During recovery from addiction, we often face the reality that not everyone seeks treatment or heals. Unfortunately, not everyone gets the help they need in time, or they relapse with devastating consequences. While we might have moved on from friends who enabled our addictions, others may have never gotten past their own struggles. Friends and family members who tried to help might not accept our best intentions, continuing down a dangerous path.
When a loved one overdoses, we might struggle to move forward and continue in recovery. We might feel vulnerable to relapse ourselves if we lose a peer in recovery due to an overdose or relapse. For parents witnessing their own children or their children’s friends overdose, they might blame themselves or question if they did all that they could.
Grief Moves at Its Own Pace
No two people grieve at the same pace. Depending upon our coping skills and experiences, we move on at varying rates. Some of us in recovery might feel emotionally raw during our treatment, and the death of a loved one can trigger us to seek a quick fix to feeling better. We might want to get over the death quickly, as we do not want to experience the pain of loss.
However, when we fight emotional pain and seek quick fixes or deny ourselves these powerful emotions, we only prolong moving forward. We should be mindful of allowing grief to go at its own pace. Sometimes, these feelings will catch us off guard throughout our lives. Months may pass from our loved one’s overdose, and we might find ourselves choked up seemingly out of nowhere. We might be at work, school, or even driving in our cars when thoughts of our loved ones come into our minds.
When these emotions come up, we often try to stuff them inside, thinking this isn’t the right time for me to grieve. However, if we can find a way to take a break in those moments to cry, talk to someone, take deep breaths, or utilize any healthy coping mechanism we have and allow ourselves to experience these emotions. Pushing grief aside or bottling up our emotions can manifest itself in other unhealthy ways. We might never heal from our suffering if we do not move through the pain.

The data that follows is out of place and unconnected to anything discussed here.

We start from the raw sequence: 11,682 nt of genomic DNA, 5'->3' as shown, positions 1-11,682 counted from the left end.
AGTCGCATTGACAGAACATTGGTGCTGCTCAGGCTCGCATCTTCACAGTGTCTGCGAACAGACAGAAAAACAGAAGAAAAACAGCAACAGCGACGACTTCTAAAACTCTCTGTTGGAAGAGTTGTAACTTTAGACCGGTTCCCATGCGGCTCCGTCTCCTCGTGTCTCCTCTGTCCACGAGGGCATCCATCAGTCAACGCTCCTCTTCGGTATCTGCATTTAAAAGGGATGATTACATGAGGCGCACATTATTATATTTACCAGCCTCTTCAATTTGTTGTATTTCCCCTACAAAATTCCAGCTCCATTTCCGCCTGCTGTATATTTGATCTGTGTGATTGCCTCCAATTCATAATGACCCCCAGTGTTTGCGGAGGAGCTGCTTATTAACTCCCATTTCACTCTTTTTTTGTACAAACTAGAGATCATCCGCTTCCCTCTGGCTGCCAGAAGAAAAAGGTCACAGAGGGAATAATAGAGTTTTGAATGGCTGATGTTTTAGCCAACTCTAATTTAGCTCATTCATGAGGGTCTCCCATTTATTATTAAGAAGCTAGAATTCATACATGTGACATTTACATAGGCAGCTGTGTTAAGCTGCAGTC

It Is Not Your Fault
Many people feel guilty and struggle to move forward when a loved one overdoses. We might have needed to end a friendship with someone who continued to use for our own recovery. If they overdose, we might feel that we abandoned them and left them vulnerable to relapse. When our children or their friends succumb to an overdose, we might question whether we did all that we could do.
Remember that a loved one’s overdose is no one’s fault. We might wish we could have done something differently or helped in other ways; however, the effects of drugs and alcohol can be unpredictable. Our loved ones might not have realized the danger of what they were doing, thinking they were in control. They might have lost control of their ability to stop drinking while under the influence or miscalculated a dose of an illicit substance. In most cases, they likely had no idea that they were heading toward destruction.
The Confusing Emotions of Loss
We might feel a confusing mix of emotions when a loved one overdoses. We might feel guilt, depression, or even anger. Sometimes, we blame those who pass away for the grief and pain that we experience. Then, we feel guilty for blaming our loved ones, as if they knew the outcome of their substance use. The emotions begin to pile up as we feel one in response to another.
To process our emotions, we need to talk about them with others in a safe place where we can be open and honest. By getting these confusing emotions sorted out in a place where we can feel free of judgment, we can move through our pain. Remember that processing grief has no time limit, and we might continue to process our loss throughout our lives.
Grief Is Honoring Our Loved Ones
When we grieve, we are honoring our loved ones. We might struggle to remember our fond memories of them without feeling sad over our loss. However, by going through the pain of loss and grief, we honor their impact on our lives. When people are important to us, their loss will impact our feelings. We can be ever mindful of how fragile and precious our lives and the lives of our loved ones truly are. We can honor our loved ones by remembering to love ourselves and others to the fullest every day.
Grieving the loss of a loved one is never easy. When our loved ones lose their struggle with addiction, we might be left with many more questions than we will ever have answers. We might blame ourselves or hold onto guilt, wishing that we could have done more to save them. We might even feel angry with them for refusing help or blame them for the pain we now face. Grief can be incredibly complex, and for peers in recovery, we might worry about ourselves as we recognize how fragile we really are. If your child struggles due to addiction, they might have an underlying condition that needs to be addressed for recovery. Fire Mountain Residential Treatment Center is here for kids struggling with addiction. We also help parents cope with the challenges they face while their child is in the throes of active addiction. Call us today at (303) 443-3343. We’re here to make your family’s fire burn brightest.